Storms disrupt SEPTA rail service; EF-2 tornado damages dozens of homes in Delco
An EF-2 tornado embedded within a swath of straight line wind damage hit Thornbury Township during the storms.
Damage from Halloween storms — including a tornado that cut a half-mile path of destruction through a Delaware County neighborhood — ripped through the Philadelphia region and caused daylong disruptions, with some SEPTA service halted, roadways blocked by fallen trees, and power outages lingering.
The National Weather Service said an EF-2 tornado embedded within a swath of straight line wind damage hit Thornbury Township, ripping away at homes but causing no serious injuries. The 250-yard wide tornado moved about a half mile with peak wind speeds at 120 mph in Glen Mills and 110 mph in Hartsville.
Meanwhile, Peco crews were working to restore power to the 130,000 customers in Southeastern Pennsylvania who lost electricity during the storm and its aftermath. As of early evening about 31,000 customers remained offline, most of them in Bucks and Montgomery counties.
Numerous roads also were closed by downed trees and power lines, and some schools suspended classes Friday, including Temple University’s Ambler Campus.
Service on multiple SEPTA Regional Rail lines was disrupted by the storm, but at least limited service had returned to all routes by Friday evening. Riders were warned to expect delays, overcrowding, and skipped stations, however, as operations were restored.
Amtrak also announced cancellations and schedule changes due to storm damage on parts of the Northeast Corridor.
In Thornbury Township, Board of Supervisors Chairman Jim Raith said eight houses sustained major damage and dozens more had broken windows, siding ripped off and downed trees from the tornado that hit in the area of Chelsea Court. Many cars also were damaged, he said.
One person required treatment for minor injuries, cuts and bruises, Raith said. In Ambler, rescuers had to cut through branches to reach an elderly couple who were trapped in their bedroom when a tree fell on their home. But no serious injuries were reported in the storm.
Lee Robertson, a meteorologist at the National Weather Service’s Mount Holly office, said storm survey teams were sent to Thornbury Township and Bucks County.
“There’s damage all over the place,” he said.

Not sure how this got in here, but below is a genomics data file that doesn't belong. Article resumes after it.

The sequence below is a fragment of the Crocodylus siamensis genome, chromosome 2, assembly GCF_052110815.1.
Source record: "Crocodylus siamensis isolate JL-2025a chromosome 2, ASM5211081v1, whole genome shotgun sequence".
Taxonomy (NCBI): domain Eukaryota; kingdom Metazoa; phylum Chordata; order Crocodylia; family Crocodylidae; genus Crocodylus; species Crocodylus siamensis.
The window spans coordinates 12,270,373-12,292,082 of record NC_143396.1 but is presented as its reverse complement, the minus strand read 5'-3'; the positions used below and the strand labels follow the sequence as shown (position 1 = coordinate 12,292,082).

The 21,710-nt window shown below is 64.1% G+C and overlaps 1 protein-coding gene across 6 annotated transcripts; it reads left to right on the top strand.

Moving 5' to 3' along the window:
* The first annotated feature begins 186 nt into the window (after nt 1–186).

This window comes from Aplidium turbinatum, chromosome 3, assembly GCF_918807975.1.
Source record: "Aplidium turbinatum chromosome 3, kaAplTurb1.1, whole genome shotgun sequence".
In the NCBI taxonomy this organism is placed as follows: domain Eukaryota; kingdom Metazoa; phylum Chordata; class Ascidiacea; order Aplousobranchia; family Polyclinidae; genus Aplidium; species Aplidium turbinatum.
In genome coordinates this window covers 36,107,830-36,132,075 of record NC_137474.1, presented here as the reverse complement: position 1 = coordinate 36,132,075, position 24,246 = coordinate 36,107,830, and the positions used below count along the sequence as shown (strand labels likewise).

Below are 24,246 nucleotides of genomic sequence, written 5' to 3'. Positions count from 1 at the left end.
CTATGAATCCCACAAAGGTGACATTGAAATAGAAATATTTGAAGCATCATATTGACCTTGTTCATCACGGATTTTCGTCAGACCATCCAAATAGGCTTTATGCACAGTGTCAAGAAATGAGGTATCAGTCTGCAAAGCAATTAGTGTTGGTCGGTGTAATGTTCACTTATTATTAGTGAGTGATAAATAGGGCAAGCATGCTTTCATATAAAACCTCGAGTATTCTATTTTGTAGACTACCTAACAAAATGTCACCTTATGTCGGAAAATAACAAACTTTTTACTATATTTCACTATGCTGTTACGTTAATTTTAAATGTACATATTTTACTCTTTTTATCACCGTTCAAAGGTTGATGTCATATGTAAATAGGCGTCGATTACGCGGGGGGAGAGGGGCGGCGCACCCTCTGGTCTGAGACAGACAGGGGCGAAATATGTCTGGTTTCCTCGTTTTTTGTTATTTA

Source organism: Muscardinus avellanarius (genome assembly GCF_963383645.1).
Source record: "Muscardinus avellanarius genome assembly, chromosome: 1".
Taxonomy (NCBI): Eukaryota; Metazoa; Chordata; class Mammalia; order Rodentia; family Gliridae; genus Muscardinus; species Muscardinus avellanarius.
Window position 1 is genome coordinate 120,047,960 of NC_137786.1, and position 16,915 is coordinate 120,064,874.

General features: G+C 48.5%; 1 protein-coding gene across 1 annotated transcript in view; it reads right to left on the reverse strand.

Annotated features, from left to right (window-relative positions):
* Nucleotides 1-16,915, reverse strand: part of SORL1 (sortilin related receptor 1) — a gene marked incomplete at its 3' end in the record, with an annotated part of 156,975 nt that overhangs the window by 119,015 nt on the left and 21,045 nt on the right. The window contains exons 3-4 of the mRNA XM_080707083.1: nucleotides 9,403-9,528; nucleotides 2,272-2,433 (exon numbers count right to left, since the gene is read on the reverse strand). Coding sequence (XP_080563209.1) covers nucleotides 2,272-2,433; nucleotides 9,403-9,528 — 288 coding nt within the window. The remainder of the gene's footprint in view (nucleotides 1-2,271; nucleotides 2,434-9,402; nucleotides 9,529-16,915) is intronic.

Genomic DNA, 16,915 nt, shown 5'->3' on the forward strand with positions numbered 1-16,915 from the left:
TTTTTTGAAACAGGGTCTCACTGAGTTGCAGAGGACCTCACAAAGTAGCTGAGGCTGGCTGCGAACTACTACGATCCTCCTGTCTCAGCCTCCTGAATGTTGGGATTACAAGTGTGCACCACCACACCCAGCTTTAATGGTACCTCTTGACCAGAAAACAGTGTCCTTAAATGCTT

A tornado warning was issued for Chester, Delaware, Montgomery, and Philadelphia counties around 11:30 p.m. Thursday, and lifted just before midnight. A second warning was issued for parts of Buck County and and a strip of New Jersey on the other side of the Delaware River.
The storms and strong winds were the product of an arriving cold front that will make things much cooler for the next few days. The weather service had warned that gusts of up to 60 mph could accompany the front, especially since trees in the region remain mostly leaf-filled. Leaves add weight to branches and intercept the wind.
The front was attached to a storm that has been a conspirator in a wild week of weather across the country, from the California wildfires, to the bitter cold in Colorado, to the record Halloween snow in Chicago to the balmy and potentially volatile weather in Philadelphia.
» READ MORE: How frigid air is conspiring with fire-fanning winds to haunt California
The storm was moving into southeastern Canada late Thursday, and Philadelphia was to the east, or mild side of the center. Temperatures shot up to 75 degrees at Philadelphia International Airport, well above normal but shy of the record for the date, 82, set in 1946.
Just more than a half inch of rain fell, officially, in Philadelphia Thursday, pushing the total for October close to 3.7 inches — triple what fell in a parched September.
Temperatures for the month have averaged 3.4 degrees Fahrenheit above normal at Philadelphia International Airport.
This will mark the 10th-straight October of above-normal temperatures in Philadelphia.
But Saturday morning could bring the lowest temperatures in over six months, and come Monday morning, Philadelphia officially could experience its first freezing reading of the season.
Staff writer Ellie Rushing contributed to this report.